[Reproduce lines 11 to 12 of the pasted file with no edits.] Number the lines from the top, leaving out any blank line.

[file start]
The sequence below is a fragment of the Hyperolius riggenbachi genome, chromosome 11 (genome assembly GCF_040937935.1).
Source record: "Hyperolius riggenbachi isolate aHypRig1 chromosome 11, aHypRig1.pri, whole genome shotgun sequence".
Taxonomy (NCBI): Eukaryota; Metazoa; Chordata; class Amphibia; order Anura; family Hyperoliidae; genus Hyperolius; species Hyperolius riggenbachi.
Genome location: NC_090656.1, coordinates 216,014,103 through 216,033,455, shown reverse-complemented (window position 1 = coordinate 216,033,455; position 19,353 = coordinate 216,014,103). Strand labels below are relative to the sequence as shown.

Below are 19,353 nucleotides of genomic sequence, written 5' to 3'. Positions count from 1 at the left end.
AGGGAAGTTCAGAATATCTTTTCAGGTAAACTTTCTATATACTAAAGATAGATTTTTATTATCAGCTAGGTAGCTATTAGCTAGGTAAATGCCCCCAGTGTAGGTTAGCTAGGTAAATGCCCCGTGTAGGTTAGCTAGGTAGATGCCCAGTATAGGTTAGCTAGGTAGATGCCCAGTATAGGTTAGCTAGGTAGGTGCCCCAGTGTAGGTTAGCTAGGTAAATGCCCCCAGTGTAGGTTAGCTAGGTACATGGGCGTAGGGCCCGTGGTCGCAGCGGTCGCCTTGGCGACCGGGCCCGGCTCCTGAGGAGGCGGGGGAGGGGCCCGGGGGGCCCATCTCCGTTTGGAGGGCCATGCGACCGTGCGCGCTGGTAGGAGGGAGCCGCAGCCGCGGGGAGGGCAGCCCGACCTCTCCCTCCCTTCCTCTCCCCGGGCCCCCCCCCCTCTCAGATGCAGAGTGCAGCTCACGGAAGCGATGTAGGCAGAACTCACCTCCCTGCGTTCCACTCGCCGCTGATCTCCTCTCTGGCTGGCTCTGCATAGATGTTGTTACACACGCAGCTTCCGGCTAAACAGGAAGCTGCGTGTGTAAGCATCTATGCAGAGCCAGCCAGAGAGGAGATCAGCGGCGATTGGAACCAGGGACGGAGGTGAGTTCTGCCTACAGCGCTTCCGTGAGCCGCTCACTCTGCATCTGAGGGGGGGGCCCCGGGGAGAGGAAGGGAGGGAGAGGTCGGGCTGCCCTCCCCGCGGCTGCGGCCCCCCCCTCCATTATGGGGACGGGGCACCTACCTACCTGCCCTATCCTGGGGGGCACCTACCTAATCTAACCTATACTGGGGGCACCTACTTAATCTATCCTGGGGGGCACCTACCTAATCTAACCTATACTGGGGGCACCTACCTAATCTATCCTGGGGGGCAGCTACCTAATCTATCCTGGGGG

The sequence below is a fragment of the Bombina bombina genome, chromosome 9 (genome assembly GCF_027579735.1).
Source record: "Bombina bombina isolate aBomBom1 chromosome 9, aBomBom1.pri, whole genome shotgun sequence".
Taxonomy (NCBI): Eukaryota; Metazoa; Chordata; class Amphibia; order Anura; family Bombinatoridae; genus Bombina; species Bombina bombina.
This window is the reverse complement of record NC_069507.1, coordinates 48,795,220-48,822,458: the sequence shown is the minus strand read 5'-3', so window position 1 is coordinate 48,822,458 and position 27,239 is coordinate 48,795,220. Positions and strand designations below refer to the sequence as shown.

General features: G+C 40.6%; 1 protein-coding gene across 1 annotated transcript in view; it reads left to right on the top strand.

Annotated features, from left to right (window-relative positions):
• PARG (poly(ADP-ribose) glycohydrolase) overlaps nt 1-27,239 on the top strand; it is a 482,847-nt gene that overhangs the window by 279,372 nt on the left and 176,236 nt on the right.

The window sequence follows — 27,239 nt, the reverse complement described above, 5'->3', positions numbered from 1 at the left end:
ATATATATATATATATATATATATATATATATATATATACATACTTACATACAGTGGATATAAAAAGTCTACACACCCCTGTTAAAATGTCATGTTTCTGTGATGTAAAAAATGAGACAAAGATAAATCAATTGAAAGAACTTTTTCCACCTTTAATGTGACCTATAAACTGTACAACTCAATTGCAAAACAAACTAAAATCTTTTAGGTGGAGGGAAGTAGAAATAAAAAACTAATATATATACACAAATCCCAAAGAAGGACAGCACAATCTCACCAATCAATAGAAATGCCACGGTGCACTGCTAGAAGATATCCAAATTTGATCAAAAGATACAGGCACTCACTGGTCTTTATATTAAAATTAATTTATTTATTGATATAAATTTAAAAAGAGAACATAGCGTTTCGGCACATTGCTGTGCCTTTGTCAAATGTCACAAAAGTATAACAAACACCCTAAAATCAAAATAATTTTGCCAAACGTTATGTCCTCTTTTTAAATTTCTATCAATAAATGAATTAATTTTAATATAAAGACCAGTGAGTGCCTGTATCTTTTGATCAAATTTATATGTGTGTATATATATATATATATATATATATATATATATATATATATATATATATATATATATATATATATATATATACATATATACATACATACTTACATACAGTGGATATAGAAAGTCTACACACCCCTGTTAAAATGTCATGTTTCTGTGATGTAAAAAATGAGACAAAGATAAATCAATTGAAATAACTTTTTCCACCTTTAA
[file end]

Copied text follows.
General features: G+C 40.6%; 1 protein-coding gene across 1 annotated transcript in view; it reads left to right on the top strand.

Annotated features, from left to right (window-relative positions):